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What it proves is that winning lots of awards doesn't make a play good

Wednesday, Dec 5 2001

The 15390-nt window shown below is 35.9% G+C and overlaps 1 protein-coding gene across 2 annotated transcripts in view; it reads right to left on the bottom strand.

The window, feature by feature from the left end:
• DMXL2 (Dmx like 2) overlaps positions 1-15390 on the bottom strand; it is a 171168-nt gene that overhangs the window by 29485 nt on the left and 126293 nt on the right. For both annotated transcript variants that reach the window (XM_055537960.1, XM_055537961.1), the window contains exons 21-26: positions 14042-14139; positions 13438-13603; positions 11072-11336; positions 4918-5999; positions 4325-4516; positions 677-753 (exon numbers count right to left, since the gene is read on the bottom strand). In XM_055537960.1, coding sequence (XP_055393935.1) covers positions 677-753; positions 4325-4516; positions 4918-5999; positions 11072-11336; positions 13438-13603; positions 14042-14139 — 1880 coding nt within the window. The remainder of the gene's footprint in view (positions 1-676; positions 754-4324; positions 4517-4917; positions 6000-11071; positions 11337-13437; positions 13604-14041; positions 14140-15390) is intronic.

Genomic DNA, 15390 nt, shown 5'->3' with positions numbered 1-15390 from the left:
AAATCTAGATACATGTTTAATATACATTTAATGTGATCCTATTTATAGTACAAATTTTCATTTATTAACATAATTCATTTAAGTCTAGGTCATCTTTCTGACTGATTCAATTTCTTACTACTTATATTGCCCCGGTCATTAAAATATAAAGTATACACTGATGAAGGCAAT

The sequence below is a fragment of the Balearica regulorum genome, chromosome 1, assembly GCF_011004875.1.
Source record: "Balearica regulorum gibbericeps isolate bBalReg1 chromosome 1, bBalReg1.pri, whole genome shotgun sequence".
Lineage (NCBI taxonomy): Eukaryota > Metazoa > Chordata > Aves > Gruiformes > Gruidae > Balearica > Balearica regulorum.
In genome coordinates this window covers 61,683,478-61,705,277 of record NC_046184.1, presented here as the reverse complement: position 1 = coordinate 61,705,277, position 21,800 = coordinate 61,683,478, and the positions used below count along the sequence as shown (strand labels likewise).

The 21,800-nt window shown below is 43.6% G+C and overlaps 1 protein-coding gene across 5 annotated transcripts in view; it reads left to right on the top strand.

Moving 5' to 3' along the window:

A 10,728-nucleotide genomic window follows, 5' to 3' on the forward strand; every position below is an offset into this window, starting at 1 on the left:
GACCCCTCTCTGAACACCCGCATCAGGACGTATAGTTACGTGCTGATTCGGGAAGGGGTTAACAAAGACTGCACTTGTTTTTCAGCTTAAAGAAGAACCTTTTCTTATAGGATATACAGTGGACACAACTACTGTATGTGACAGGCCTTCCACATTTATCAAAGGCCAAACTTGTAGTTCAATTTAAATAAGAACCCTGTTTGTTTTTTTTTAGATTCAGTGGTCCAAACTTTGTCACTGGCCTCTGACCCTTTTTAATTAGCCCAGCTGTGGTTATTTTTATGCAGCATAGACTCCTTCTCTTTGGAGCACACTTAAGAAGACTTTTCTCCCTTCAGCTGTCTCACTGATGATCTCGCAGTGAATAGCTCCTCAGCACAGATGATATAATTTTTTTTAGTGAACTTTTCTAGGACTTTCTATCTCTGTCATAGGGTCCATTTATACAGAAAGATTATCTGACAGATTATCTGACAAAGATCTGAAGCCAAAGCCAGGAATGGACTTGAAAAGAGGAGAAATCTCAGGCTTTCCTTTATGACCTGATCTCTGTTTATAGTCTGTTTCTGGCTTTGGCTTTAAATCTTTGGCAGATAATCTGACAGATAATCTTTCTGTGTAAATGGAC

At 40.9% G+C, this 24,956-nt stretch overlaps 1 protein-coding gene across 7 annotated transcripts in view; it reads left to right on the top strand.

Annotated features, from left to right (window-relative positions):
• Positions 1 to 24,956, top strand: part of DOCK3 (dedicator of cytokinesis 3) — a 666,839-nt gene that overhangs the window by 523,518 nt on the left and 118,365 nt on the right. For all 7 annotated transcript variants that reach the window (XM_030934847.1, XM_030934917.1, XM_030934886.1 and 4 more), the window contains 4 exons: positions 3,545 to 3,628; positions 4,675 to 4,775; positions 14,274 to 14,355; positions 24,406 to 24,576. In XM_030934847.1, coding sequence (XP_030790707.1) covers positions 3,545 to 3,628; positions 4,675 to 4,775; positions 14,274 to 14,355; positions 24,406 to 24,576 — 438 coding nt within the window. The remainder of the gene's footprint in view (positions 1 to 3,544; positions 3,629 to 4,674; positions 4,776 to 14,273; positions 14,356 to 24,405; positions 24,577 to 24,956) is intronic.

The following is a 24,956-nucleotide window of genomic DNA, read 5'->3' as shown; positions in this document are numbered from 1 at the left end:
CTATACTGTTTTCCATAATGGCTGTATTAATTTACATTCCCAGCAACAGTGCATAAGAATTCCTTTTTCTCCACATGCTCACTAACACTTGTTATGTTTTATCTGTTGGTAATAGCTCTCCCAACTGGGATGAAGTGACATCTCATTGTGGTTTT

Proof is the latest in a line of garlanded disappointments from Broadway. Last season it won a Tony, a Pulitzer, and various critics' awards for best original script, but only, it seems, because it stood out in the field of new Broadway shows like an overgrown cabbage. It tells the engaging story of a 25-year-old mathematician who spent her most fruitful and creative years nursing her deteriorating father. Now he's dead. She feels bitter, and in a fit of what looks like the same insanity that gripped her father, she claims to have written a groundbreaking mathematical proof. We never learn what the family illness is, although it seems to involve a sharp temper and a lot of shouting. Chelsea Altman plays the daughter, Catherine, in a loud, pissed-off monotone. The father, Robert, is played in flashbacks as an appealingly cranky old genius by Robert Foxworth. The flashback scenes show passages of award-worthy dialogue, and the material itself is interesting. But there are some huge, basic flaws: 1) It's hard to believe that the authorship of a handwritten proof could take so long to verify; 2) bouts of argument come on like sudden squalls, without any setup; and 3) the whole thing ends in a way a mathematician might call truncated. David Auburn has all the laurels the New York establishment can heap on an ambitious playwright, and now, like Tony Kushner, he just needs to master the art of playwriting.


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